IDEAS home Printed from
   My bibliography  Save this article

Surviving the times of crisis: does innovation make a difference?


  • Oleg Sidorkin
  • Martin Srholec


The recent economic crisis caught many by surprise. Yet some firms were better prepared to weather the downturn than others. Using a unique micro dataset of shareholding companies from emerging countries in Eastern and Southern Europe derived from the World Bank's Enterprise Surveys, we econometrically test the hypothesis that pre-crisis innovation affected their survival odds and performance thereafter. Overall, the results indicate that the innovation-survival connection holds. Nevertheless, firms that have been identified as innovating excessively before the crisis turned out to be far more likely to die, whereas cautious innovators came out better off. Firms that stretched their resources too much, that were too bold, faced dire consequences. If appetite for risky innovation is sociably desirable and the crisis weeds out viable businesses, including those that may drive the recovery, there is a role for public policy to mitigate the short-lived selection inefficiencies that proliferate during severe recessions.

Suggested Citation

  • Oleg Sidorkin & Martin Srholec, 2014. "Surviving the times of crisis: does innovation make a difference?," International Journal of Technological Learning, Innovation and Development, Inderscience Enterprises Ltd, vol. 7(2), pages 124-146.
  • Handle: RePEc:ids:ijtlid:v:7:y:2014:i:2:p:124-146

    Download full text from publisher

    File URL:
    Download Restriction: Access to full text is restricted to subscribers.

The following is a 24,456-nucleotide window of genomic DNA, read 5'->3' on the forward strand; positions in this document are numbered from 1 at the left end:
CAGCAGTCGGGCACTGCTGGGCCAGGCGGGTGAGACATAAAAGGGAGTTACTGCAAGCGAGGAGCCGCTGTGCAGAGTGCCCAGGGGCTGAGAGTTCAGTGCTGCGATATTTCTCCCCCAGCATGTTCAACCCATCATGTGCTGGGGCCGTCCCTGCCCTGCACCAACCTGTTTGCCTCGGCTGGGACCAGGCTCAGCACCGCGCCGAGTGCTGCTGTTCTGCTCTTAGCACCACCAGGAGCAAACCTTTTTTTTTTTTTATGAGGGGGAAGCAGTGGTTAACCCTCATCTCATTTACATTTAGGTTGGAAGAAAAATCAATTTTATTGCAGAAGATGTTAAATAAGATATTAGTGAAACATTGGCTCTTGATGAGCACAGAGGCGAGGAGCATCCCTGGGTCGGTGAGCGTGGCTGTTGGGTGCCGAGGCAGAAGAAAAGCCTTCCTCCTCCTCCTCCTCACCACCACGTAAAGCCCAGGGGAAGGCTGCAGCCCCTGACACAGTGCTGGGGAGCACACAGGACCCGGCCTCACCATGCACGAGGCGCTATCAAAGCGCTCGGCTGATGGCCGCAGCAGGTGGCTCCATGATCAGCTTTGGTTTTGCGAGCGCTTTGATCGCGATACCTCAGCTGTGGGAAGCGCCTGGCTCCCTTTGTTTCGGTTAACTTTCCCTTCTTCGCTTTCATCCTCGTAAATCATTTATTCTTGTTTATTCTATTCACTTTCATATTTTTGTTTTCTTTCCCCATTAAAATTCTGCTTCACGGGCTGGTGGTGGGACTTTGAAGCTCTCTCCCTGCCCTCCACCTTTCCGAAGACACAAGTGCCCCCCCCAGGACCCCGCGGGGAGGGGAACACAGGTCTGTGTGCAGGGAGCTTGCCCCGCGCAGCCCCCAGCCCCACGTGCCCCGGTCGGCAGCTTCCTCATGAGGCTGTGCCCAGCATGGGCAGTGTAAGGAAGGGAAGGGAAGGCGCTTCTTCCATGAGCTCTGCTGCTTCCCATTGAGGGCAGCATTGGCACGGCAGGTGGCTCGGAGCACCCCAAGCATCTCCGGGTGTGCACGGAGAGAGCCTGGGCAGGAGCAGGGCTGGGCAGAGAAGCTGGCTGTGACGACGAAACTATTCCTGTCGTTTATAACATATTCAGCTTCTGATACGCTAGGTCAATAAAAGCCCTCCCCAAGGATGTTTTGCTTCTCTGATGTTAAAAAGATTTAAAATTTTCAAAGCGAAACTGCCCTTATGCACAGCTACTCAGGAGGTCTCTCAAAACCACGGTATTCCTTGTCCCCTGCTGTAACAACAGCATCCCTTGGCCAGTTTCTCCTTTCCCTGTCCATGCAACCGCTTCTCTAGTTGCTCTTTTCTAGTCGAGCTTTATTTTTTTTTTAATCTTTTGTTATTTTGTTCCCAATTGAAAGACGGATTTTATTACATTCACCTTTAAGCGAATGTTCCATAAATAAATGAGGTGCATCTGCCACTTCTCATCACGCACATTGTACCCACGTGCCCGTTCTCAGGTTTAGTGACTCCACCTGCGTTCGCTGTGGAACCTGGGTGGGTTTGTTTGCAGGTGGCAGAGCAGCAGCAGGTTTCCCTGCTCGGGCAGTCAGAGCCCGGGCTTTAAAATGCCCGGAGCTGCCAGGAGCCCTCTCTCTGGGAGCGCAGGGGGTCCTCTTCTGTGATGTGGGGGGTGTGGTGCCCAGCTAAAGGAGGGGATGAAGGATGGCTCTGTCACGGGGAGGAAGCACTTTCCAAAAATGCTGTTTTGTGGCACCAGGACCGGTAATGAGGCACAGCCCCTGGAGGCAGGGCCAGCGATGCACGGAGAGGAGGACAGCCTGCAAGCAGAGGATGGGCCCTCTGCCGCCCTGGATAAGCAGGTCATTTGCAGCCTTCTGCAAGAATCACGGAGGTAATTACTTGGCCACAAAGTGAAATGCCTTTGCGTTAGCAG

As the access to this document is restricted, you may want to search for a different version of it.


    Citations are extracted by the CitEc Project, subscribe to its RSS feed for this item.

    Cited by:

    1. repec:taf:indinn:v:25:y:2018:i:1:p:53-83 is not listed on IDEAS
    2. Lin, Chia-Ling & Lin, Hui-Lin & Lin, Eric S., 2016. "Is There A Complementary Relationship Between Product And Process Innovation On Productivity In Taiwanese Manufacturing Firms?," Hitotsubashi Journal of Economics, Hitotsubashi University, vol. 57(2), pages 139-173, December.
    3. Grigorii V. Teplykh, 2018. "Innovations and productivity: the shift during the 2008 crisis," Industry and Innovation, Taylor & Francis Journals, vol. 25(1), pages 53-83, January.


    All material on this site has been provided by the respective publishers and authors. You can help correct errors and omissions. When requesting a correction, please mention this item's handle: RePEc:ids:ijtlid:v:7:y:2014:i:2:p:124-146. See general information about how to correct material in RePEc.

    For technical questions regarding this item, or to correct its authors, title, abstract, bibliographic or download information, contact: (Carmel O'Grady) The email address of this maintainer does not seem to be valid anymore. Please ask Carmel O'Grady to update the entry or send us the correct email address. General contact details of provider: .

    If you have authored this item and are not yet registered with RePEc, we encourage you to do it here. This allows to link your profile to this item. It also allows you to accept potential citations to this item that we are uncertain about.

    We have no references for this item. You can help adding them by using this form .

    If you know of missing items citing this one, you can help us creating those links by adding the relevant references in the same way as above, for each refering item. If you are a registered author of this item, you may also want to check the "citations" tab in your RePEc Author Service profile, as there may be some citations waiting for confirmation.

    Please note that corrections may take a couple of weeks to filter through the various RePEc services.

    IDEAS is a RePEc service hosted by the Research Division of the Federal Reserve Bank of St. Louis . RePEc uses bibliographic data supplied by the respective publishers.